Tarasco's New Latino Cuisine
Mark Manger

Mexican cuisine is awash in moles, and in Oaxaca, one of the best food cities in the world, there's a different mole for every day of the week. But in this country — save for in Los Angeles, where there are dozens of Oaxacan restaurants — mole, at least proper mole, is difficult to find. Lucky for us, we have Tarasco's, a Mexican/Latin restaurant that feeds our mole obsession with two different versions, including a remarkable mole verde. It's greener than money, greener than an enchanted forest, greener than Kermit the Frog. Made with poblano and jalapeño peppers, peanuts, pumpkin seeds and sesame seeds, crushed almonds and cloves, this mole is a riot of texture and spice and comes generously draped over long-simmered, crisp, caramelized shards of pork.

College Inn

College Inn is a down-home sports bar that attracts regulars who want to watch a game and drink beer from the tap lines, but it could also educate the rest of this town's kitchens on how to make a perfect platter of nachos. Melted Jack and cheddar coat a bed of chips covered with fresh jalapeños, diced tomatoes and tender barbecued pork. The whole mess is smothered with a racy pork green chile, which plays nicely off the sweet-savory-tart flavors of the rest of the components, and then topped with guacamole and sour cream. The chip-to-stuff ratio guarantees that each bite is loaded with the goods, right down to the last tortilla triangle. These are macho nachos.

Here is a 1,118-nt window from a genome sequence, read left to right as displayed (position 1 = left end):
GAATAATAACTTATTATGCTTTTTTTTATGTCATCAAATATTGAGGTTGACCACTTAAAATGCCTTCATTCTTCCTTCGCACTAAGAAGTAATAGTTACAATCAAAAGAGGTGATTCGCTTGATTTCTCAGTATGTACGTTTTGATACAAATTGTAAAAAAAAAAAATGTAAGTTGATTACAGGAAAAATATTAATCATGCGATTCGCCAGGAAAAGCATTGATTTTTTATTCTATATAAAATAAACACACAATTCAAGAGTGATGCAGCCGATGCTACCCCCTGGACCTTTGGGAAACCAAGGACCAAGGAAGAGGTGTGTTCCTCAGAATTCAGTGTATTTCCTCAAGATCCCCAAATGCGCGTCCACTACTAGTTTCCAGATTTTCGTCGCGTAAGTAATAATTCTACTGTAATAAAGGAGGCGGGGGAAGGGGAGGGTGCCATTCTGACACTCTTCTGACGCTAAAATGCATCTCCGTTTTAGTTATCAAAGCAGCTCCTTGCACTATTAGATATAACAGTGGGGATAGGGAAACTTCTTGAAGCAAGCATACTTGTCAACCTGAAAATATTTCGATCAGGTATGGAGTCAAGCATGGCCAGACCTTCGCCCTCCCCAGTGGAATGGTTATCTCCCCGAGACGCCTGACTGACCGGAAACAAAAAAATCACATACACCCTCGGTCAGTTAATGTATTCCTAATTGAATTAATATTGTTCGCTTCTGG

Readers' Choice: Vine Street Pub

Renegade Brewing

Is Denver oversaturated with neighborhood breweries? It's a question that gets asked a lot these days, but there is a simple answer: Denver can handle as many neighborhood breweries as there are vibrant neighborhoods. One of the most vibrant 'hoods in town was blessed with its own suds-seller last year when Renegade Brewing opened in the Art District on Santa Fe, and judging by the slurping sounds, the district was thirsty. The brewery, owned by Brian and Khara O'Connell, boasts Spanish architecture, big garage-door windows and even bigger beers, and on First Fridays, the place is packed. Good art needs a muse, and the district has found it with Renegade Brewing.

Best Neighborhood Italian Restaurant

Sketch

Sketch Food & Wine
Cassandra Kotnik

A few months ago, Brian Laird, the former executive chef of Barolo Grill, was flipping burgers at Rockbar. But he soon moved on to Sketch, where he's returned to his Italian cooking roots, turning out bowls of majestic housemade pastas, including pasta puttanesca — which, if you didn't already know, was allegedly invented by prostitutes, who relied on the sauce's come-hither perfume to lure customers. But when you order Laird's puttanesca, you're getting a lot more than that: His textured, chunky sauce, flecked with red-chile flakes, tangled with capers and olives and scented with garlic and a whisper of anchovies, is better than most sex. And so is the rest of the fare he turns out at Sketch. This isn't your standard neighborhood Italian joint; it's much, much better.

Readers' Choice: Carmine's on Penn

Cafe|Bar

After they'd landed the lease for a spot on Alameda, Cafe|Bar owner Dane Huguley and chef Eric Rivera examined the area to determine what kind of restaurant would best fit. The result was a reimagined neighborhood joint, a spot that could lure nearby residents for any occasion, be it a dinner date, a nightcap or a working lunch. With a sexy design and sourcing that focuses on local, sustainably grown ingredients, the pair put together a menu of American fare — which features large portions and a great burger — and an unpretentious bar that does just what the founders set out to do: draw a community of regulars every night of the week.

Fruition
Mark Manger